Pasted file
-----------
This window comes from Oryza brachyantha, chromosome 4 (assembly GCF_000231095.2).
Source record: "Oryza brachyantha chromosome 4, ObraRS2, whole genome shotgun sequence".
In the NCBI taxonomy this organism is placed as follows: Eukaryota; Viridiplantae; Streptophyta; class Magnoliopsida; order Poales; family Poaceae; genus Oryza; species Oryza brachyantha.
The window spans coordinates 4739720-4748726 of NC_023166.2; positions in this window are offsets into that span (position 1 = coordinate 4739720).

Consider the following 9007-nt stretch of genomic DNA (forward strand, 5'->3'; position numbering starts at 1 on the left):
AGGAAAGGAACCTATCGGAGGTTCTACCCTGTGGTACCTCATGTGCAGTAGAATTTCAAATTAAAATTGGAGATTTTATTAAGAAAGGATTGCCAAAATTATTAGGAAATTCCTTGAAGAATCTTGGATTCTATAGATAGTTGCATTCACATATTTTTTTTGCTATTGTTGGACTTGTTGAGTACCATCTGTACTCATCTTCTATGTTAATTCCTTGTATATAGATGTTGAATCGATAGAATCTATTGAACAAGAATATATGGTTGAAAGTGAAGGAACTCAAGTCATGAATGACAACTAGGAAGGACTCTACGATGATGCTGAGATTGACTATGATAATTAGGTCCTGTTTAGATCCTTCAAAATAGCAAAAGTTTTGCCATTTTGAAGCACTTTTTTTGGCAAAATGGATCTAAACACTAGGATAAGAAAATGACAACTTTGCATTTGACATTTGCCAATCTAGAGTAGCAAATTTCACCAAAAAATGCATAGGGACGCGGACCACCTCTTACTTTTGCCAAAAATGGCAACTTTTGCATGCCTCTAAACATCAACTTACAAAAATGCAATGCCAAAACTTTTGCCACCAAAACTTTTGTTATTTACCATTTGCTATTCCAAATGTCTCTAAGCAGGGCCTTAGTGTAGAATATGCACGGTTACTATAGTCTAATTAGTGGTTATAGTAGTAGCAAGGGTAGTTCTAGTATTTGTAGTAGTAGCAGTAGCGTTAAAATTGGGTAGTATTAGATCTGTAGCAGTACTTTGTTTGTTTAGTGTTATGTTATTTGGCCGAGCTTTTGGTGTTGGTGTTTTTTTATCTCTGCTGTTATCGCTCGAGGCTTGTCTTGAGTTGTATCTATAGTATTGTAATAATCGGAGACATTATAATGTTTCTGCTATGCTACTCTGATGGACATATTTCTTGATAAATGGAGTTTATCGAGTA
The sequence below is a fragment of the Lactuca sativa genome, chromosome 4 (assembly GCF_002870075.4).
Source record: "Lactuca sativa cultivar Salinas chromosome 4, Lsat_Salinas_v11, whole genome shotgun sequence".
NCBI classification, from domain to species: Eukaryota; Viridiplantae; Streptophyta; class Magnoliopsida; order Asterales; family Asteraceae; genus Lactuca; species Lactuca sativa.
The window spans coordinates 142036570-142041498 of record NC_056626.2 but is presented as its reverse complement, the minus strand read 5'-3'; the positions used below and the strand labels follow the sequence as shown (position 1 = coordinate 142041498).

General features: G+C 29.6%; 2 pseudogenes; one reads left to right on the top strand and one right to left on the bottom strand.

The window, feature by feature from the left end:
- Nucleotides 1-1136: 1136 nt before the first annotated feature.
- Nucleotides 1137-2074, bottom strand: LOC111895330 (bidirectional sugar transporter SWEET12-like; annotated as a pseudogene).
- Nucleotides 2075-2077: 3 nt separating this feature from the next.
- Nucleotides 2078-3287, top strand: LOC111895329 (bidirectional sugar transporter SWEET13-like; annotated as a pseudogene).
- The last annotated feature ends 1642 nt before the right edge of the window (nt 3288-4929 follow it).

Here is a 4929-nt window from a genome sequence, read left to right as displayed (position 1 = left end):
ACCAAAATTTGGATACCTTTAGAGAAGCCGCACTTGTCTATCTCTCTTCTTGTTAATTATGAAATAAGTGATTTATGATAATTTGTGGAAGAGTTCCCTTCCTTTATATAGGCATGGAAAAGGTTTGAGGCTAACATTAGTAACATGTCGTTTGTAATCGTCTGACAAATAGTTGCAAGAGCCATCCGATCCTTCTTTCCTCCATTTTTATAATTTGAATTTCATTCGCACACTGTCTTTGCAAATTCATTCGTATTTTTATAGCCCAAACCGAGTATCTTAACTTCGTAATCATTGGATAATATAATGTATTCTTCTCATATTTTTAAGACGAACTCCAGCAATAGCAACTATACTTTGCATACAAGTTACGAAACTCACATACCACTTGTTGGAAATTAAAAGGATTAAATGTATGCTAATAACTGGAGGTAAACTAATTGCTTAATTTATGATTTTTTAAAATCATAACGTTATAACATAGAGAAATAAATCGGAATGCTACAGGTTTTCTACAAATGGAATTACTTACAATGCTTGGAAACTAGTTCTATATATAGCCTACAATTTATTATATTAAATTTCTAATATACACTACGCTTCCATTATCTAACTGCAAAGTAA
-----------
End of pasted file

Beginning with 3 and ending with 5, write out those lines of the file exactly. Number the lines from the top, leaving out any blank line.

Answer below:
In the NCBI taxonomy this organism is placed as follows: Eukaryota; Viridiplantae; Streptophyta; class Magnoliopsida; order Poales; family Poaceae; genus Oryza; species Oryza brachyantha.
The window spans coordinates 4739720-4748726 of NC_023166.2; positions in this window are offsets into that span (position 1 = coordinate 4739720).

Consider the following 9007-nt stretch of genomic DNA (forward strand, 5'->3'; position numbering starts at 1 on the left):